6. Make the first 14KB count

Because of the how TCP protocol works, a maximum of 10 TCP packets (~14KB) can be sent on the first round-trip on a new connection. This makes  the first 14KB special. If you can fit your above-the-fold content into 14KB, including any necessary HTML, CSS, and JavaScript, then your initial render can happen very quickly. By having enough useful and interesting content in the first 14KB, you will ensure that there is something rendered for the user within the first second without having to wait for anything else to download.

7. Defer JavaScript and CSS

JavaScript can block the rendering of a page if it needs to be loaded synchronously. If it’s not necessary for the page, it should be made to load asynchronously using the async attribute. If its execution is not required for the initial render, its execution can be deferred using the defer attribute.

If there is CSS or JS that is required for the initial content, then, if it is small, it can be inlined. If it is not small, then try to make it small by extracting only the necessary parts and inlining those. The rest can be deferred.

8. Avoid JavaScript and CSS frameworks

Another huge source of bloat are JavaScript and CSS frameworks and libraries, such as jQuery and Bootstrap. A problem with using frameworks, is that they are like Swiss Army knives, designed to solve a multitude of problems, of which yours might be just one. By including such a library, you might be including tools that aren’t used or needed. Some libraries allow you to build the absolute minimum package that you need for your problem. Check that you are only including what you need. For instance, do you really need two analytics libraries?

9. CDN hosting for popular libraries

If you must include a JavaScript or CSS library, a CDN can help reduce its load time. A CDN allows static content to be stored in multiple geographic locations, so that when the content is requested by a user’s browser it can be retrieved from a location as close as possible to the user. This geographic proximity increases delivery speed and in turn page load speed.

You can make use of CDN-hosted versions of any popular libraries that you use in your web pages, rather than using local copies. The advantage here is that there is a good chance a visitor will already have the library cached within his or her browser, and so it won’t need to be downloaded again, even on first visit to your website. To implement this, you simply need to swap out the reference to the local copy of a library or CSS file, for a link to the CDN version. Many popular JavaScript libraries and frameworks such as jQuery, Bootstrap, Angular, and Polymer are all available on CDNs.

Popular library CDN providers include cdnjs, and Google CDN.

Next level performance improvements

While the previous performance above are relatively low cost to implement, with a little more investment in time, the following suggestions can boost your web performance even further.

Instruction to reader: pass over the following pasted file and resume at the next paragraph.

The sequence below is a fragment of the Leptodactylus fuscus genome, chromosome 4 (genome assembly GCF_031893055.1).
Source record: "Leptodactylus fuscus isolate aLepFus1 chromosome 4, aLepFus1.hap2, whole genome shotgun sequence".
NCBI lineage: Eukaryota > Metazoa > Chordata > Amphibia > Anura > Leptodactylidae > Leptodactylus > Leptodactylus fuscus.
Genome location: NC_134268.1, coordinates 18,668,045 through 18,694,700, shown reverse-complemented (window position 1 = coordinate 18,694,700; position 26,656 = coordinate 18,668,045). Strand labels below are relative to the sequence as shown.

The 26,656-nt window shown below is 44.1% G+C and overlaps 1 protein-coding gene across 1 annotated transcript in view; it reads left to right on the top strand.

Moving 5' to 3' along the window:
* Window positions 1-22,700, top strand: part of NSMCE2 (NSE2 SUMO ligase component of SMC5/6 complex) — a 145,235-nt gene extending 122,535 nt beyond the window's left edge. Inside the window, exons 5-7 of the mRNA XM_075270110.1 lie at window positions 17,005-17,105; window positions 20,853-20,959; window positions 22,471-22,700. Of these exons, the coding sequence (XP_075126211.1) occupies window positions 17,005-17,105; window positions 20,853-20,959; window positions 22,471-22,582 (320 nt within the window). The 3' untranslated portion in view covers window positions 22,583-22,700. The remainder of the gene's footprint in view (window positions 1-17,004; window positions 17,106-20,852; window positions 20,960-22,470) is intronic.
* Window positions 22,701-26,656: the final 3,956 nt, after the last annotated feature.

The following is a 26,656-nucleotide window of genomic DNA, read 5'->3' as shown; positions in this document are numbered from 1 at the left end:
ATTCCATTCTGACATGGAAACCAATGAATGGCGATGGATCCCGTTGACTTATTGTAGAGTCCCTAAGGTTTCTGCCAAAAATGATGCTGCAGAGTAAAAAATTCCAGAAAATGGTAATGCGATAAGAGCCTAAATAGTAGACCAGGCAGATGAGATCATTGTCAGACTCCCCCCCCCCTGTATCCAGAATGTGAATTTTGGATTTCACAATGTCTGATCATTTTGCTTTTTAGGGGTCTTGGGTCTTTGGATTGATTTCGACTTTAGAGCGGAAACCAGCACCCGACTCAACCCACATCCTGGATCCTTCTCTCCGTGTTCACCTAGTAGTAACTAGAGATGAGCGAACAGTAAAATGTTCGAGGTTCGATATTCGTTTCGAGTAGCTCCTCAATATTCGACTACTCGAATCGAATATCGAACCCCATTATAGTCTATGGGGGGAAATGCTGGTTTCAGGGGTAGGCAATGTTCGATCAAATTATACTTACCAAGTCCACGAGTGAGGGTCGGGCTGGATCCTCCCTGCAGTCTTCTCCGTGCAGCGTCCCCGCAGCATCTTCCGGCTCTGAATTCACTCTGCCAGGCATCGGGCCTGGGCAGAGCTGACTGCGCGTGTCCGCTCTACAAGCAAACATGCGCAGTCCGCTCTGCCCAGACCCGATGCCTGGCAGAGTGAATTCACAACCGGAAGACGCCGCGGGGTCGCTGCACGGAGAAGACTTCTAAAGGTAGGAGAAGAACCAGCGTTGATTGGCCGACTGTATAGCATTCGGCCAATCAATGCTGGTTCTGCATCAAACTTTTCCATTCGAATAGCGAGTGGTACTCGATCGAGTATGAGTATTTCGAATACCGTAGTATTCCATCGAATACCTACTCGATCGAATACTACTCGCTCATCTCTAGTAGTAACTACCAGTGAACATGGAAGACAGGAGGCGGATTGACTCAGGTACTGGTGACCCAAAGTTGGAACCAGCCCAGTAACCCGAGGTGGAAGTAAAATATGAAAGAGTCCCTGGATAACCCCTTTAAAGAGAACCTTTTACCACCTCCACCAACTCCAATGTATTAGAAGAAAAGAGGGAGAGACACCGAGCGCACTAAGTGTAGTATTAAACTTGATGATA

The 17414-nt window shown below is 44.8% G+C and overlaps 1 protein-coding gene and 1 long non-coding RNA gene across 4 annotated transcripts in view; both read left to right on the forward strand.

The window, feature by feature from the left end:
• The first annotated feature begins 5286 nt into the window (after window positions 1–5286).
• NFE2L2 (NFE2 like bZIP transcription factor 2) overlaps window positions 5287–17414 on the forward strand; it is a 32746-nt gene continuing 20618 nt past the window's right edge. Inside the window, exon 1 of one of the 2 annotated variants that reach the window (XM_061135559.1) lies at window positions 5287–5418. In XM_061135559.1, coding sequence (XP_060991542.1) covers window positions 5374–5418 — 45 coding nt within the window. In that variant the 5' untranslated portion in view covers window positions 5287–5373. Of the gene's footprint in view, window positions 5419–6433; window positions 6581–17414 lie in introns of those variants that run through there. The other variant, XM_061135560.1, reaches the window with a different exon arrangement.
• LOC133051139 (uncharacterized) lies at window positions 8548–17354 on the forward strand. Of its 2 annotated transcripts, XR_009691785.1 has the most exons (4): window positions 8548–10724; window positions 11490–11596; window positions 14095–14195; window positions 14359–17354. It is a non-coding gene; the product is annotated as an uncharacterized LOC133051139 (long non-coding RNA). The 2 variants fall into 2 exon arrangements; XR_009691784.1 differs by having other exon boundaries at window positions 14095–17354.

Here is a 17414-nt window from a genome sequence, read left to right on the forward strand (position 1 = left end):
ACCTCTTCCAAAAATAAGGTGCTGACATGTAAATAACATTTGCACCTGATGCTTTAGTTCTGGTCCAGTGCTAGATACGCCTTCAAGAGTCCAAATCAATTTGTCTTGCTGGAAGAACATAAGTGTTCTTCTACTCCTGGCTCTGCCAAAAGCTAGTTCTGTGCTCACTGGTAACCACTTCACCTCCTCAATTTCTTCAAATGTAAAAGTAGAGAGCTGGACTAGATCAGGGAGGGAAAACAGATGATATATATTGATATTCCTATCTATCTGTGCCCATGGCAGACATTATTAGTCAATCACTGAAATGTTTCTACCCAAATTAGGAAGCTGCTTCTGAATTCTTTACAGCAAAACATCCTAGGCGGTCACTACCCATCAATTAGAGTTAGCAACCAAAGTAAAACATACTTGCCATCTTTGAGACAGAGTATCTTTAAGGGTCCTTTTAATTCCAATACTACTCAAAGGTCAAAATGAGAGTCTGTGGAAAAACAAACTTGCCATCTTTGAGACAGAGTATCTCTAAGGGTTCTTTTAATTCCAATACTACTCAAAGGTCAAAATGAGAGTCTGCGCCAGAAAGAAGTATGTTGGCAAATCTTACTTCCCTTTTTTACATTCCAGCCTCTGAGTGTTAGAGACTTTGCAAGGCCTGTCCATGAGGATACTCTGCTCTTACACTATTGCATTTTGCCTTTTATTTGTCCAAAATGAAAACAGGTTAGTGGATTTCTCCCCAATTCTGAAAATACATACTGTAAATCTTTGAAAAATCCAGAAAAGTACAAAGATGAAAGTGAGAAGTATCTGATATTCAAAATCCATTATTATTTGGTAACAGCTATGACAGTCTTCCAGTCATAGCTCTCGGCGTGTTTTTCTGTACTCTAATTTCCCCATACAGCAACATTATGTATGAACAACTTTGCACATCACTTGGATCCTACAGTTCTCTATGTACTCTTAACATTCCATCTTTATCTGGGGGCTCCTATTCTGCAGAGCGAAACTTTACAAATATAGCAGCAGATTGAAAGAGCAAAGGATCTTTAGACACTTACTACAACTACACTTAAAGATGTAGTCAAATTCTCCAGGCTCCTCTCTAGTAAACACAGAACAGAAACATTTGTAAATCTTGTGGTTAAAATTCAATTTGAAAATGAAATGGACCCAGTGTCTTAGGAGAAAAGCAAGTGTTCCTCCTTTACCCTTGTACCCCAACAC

10. CDNs for your static resources

Apart from using CDNs to host popular libraries as mentioned above, you can also use a CDN to host any static part of your site, from images and CSS to full HTML pages. The level of control, and method of configuration differs from CDN to CDN. Some CDNs can be set up simply by changing DNS records to point your domain at the CDN, and the CDN will handle the rest, deciding if something is static or dynamic.

With others you can pick and choose which resources to serve via CDN, and you might manually upload all your static assets to the CDN provider, and update your webpages to reference the CDN URLs for these assets, rather than local URLs. In all cases, the CDN attempts to route a request for an asset to the closest geographic location to the user.

Popular CDN providers include Amazon CloudFront, Microsoft Azure, CloudFlare, and Akamai, and there are plenty of free CDN plans and providers to try.

11. HTML5

With the maturing of HTML5, so many great features have come to the browser in the past year, and HTML5 now opens up new possibilities for web apps. In particular HTML5 brings service workers to the table, which among other things, can be used to build offline and caching features to web apps.

To implement these features can require some technological expertise, but the benefits can be worth it. If you add offline capabilities to your web app, then it will be able to function, at least to some degree, without a network connection. On top of this, by using service workers to cache requests and responses to your website, page load times can be almost instantaneous.

12. Content Adaptation by device

Another way to improve performance is to optimize content based on the most common or likely use cases per device. While it’s not possible to know, or presume, that every user on each type of device will want or intend to use your web app in the same way, you can research the most likely use-cases, and prioritize those first. That is not to say other use cases should be ignored.

You can see this idea in action on Google’s search results pages (illustrated). Mobile users get a different experience to desktop users. There is a different emphasis on the information that is surfaced, with mobile leaning toward local results. Content is also prioritized differently. On mobile, image search is demoted, although, importantly,  it’s still available, reflecting a prioritization based on likely use-cases that still accommodates the less likely ones.

google-search-results-context

Updated: 23/03/2017 Updated to note Google’s Guetzli JPEG algorithm
Published: 28/04/2016